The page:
Companies are complex entities with numerous conflicts and disputes that arise often owed to a variety of factors. Decisions and consequences are, for the most part, borne out of financial considerations. The Enron accounting scandal of 2001 may for instance lead one to ask where the shareholders were and why they did not play a more active role in preventing the company’s bankruptcy. Often, shareholders are onboard for a short period and are constantly changing.
Companies need people to act on their behalf. To this end, we either look internally, whereby people manage the company or externally which looks at aspects such as contracts with third parties and the incurrence of rights and obligations for the company. Profit companies generally have at least two organs which include the board of directors and shareholders where it is also possible, depending on its size, for the company to have committees of the board with a chief executive officer as the fourth body.
Shareholders interfering with the board of directors is a possibility. The extent of interference is addressed by considering the Companies Act 71 of 2008 (the “Act”) and the memorandum of incorporation (the “MOI”) of the company. If a specific power is vested in a specific organ in the Act, it cannot be taken away in the MOI. If the board decides on a distribution, that power to distribute cannot be given to shareholders. It is possible to create an additional layer of consent by providing that shareholders’ approval is obtained. The new Companies Act does not give as much power to interfere with management by shareholders as the old Act did. We see shareholders have less power than the board. This is more the case within a big company with many shareholders whereas in small companies’ shareholders are often directors as well.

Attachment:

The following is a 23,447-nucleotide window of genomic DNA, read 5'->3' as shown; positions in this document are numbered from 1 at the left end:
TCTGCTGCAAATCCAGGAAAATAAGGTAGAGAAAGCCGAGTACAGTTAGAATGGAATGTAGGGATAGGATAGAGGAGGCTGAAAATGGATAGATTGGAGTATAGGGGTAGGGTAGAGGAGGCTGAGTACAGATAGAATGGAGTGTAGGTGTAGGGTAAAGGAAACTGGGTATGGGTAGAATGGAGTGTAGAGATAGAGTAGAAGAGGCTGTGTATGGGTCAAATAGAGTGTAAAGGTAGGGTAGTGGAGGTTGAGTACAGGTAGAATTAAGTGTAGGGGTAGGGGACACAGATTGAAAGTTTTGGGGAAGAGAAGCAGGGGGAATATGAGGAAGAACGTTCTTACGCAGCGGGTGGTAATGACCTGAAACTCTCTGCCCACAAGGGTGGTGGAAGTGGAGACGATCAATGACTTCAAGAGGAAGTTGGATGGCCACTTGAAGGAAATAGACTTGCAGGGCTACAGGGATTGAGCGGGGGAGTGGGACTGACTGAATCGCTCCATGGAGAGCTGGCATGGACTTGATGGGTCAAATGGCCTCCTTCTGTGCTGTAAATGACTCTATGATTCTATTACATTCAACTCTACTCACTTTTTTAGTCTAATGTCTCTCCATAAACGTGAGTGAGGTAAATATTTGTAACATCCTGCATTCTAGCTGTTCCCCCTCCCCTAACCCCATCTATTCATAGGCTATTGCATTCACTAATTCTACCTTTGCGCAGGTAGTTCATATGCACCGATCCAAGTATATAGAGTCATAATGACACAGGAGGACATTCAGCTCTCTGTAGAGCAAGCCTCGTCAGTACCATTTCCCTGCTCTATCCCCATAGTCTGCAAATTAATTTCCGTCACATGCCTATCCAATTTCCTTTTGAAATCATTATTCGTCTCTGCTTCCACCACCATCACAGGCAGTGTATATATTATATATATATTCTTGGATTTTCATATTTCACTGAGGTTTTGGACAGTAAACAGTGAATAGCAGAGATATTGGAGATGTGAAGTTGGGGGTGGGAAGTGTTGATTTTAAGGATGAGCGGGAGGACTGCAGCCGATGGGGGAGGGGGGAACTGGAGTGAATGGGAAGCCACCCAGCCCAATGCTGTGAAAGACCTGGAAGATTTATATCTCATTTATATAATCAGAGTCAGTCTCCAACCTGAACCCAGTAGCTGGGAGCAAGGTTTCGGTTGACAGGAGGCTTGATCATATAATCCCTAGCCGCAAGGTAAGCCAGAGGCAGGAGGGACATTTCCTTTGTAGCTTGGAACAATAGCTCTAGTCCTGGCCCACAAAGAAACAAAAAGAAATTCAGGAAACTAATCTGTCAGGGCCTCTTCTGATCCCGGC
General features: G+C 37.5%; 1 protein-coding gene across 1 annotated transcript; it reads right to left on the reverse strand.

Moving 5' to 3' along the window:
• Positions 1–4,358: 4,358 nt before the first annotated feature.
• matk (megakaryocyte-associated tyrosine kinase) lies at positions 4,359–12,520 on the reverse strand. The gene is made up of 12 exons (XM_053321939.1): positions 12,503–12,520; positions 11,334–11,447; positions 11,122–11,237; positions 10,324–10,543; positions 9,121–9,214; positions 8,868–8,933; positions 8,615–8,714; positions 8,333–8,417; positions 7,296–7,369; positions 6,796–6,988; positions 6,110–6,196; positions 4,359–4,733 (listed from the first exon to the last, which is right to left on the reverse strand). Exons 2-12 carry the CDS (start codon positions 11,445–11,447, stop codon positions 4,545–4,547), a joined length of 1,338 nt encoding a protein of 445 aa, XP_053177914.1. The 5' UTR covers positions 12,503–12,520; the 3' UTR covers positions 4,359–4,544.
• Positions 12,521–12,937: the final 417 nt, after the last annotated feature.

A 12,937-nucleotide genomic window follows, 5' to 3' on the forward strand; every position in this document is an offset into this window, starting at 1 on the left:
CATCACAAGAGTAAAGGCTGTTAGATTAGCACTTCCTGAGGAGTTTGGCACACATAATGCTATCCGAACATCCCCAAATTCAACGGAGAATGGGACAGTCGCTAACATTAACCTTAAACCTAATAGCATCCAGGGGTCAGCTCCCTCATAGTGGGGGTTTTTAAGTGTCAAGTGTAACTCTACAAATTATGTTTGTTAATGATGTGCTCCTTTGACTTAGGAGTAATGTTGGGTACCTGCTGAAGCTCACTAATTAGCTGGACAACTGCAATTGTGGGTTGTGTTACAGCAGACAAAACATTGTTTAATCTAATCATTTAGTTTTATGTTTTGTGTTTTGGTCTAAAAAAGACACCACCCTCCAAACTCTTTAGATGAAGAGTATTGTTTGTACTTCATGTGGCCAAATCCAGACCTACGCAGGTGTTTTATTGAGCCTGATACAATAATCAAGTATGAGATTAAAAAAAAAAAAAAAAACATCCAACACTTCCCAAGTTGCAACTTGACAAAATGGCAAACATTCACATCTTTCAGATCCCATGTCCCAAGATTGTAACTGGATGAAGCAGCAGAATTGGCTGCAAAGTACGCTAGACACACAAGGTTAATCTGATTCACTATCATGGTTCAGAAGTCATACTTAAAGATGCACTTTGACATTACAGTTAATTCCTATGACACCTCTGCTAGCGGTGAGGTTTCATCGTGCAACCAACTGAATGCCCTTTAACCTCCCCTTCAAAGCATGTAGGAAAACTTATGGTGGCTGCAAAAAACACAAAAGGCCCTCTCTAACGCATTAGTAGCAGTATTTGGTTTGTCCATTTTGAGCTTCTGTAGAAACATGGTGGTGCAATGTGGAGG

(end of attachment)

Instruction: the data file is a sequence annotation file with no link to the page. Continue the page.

If you are a shareholder in a big company and there are millions of shareholders, it is not practically viable for all of them to participate in the management of the company as this would not work with everyone voicing their opinion, and this aside from the fact that getting them to agree is another near-impossible task given the various interests and given human nature. For this reason, the board has more powers than shareholders in larger companies.
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